Wilson and Morrow, by John F. Morrow, for the plaintiff ap-pellee.

White and Crumpler, by Fred G. Crumpler, Jr., G. Edgar Parker and Michael J. Lewis, for the defendant appellant.

*113HEDRICK, Judge.

The single contention brought forward and argued in defendant’s brief is that the court erred in concluding that plaintiff, the dependent spouse, did not have “sufficient means wherein [sic] to subsist during the pendency of this action and to defray the necessary expenses thereof ...”

The controlling statute, G.S. 50-16.3(a), provides in pertinent part as follows:

“A dependent spouse who is a party to an action for . . . alimony without divorce, shall be entitled to an order for alimony pendente lite when:
(1) It shall appear from all the evidence presented pursuant to G.S. 50-16.8(f), that such spouse is entitled to the relief demanded by such spouse in the action in which the application for alimony pentente lite is made, and
(2) It shall appear that the dependent spouse has not sufficient means whereon to subsist during the prosecution or defense of the suit and to defray the necessary expenses thereof.”

Once the plaintiff is initially determined to be a “dependent spouse,” as defined in G.S. 50-16.1(3), then the conditions in subsections (1) and (2) of the above statute must be met. Cannon v. Cannon, 14 N.C. App. 716, 189 S.E. 2d 538 (1972). In this case the parties have stipulated as to the condition imposed by subsection (1). Similarly, the defendant in his brief does not challenge the conclusion of the trial judge that the plaintiff is a “dependent spouse” within the definition of G.S. 50-16.1(3). Indeed, this conclusion is compelled by the findings of fact. Thus, the only issue for this Court to resolve is whether the trial judge has properly concluded that the second condition above has been satisfied by plaintiff.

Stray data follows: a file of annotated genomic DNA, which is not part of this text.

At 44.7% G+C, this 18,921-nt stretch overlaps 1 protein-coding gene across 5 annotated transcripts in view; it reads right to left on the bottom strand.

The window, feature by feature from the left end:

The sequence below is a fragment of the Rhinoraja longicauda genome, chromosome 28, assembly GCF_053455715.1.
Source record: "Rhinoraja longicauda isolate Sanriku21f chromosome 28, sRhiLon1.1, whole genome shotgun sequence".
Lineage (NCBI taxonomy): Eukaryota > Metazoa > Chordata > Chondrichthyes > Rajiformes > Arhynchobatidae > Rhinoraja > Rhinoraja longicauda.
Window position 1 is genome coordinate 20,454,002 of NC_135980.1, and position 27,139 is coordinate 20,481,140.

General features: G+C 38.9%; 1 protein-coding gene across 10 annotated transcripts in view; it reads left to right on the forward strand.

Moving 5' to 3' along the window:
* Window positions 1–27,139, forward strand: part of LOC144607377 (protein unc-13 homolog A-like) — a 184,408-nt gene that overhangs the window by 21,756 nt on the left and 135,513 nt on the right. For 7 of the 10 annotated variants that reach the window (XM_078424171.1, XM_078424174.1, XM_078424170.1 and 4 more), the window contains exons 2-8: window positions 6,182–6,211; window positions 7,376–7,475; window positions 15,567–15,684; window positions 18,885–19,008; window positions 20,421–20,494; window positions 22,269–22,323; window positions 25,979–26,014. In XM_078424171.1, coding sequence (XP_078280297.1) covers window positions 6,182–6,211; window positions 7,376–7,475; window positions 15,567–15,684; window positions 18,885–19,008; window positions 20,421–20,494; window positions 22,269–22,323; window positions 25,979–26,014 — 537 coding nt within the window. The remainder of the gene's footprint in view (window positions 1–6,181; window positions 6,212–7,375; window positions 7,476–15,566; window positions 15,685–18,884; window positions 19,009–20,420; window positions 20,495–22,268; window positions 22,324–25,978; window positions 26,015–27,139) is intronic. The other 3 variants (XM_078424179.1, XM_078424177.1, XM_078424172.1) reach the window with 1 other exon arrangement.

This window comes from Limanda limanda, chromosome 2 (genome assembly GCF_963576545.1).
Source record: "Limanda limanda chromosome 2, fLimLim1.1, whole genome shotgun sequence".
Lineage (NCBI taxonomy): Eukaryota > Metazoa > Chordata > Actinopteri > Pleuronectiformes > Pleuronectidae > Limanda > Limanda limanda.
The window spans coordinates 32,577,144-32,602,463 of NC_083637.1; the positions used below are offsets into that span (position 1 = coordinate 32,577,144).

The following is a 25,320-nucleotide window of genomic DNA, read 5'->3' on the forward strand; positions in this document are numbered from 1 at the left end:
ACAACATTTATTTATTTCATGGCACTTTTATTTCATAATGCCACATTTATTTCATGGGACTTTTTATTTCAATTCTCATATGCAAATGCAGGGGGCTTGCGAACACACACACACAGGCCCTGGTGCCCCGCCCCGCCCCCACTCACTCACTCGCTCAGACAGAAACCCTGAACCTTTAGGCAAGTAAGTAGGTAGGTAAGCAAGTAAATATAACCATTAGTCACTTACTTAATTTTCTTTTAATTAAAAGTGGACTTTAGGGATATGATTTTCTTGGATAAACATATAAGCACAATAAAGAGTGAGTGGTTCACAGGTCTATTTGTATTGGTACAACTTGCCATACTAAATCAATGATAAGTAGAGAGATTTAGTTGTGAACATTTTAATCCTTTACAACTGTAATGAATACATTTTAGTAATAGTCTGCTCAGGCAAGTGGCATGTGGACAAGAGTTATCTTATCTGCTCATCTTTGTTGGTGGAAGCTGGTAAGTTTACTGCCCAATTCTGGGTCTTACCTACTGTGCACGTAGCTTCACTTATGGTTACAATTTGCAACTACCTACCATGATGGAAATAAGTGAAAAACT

Defendant argues that the plaintiff’s savings account of $21,000 demonstrates that she does in fact have sufficient funds upon which to subsist during the pendency of this action. It has never been held by the courts of this State that the separate estate of a dependent spouse precludes an award of alimony pendente lite. Indeed, our courts have held that it is not *114necessary that a dependent spouse “be impoverished” before she is entitled to an award of alimony pendente lite. Peeler v. Peeler, 7 N.C. App. 456, 462, 172 S.E. 2d 915, 919 (1970). See also Mercer v. Mercer, 253 N.C. 164, 116 S.E. 2d 443 (1960); Cannon v. Cannon, supra.

In the present case the defendant’s income is approximately four times that of the plaintiff. Surely, we cannot say that under these circumstances the dependent spouse must use her meager savings during the pendency of this action while the defendant enjoys an income of four times that of his wife, and a savings account practically equal to that of his wife. We conclude that the findings of fact support the conclusions of law which in turn support the order for alimony pendente lite and counsel fees.


Judges Morris and Arnold concur.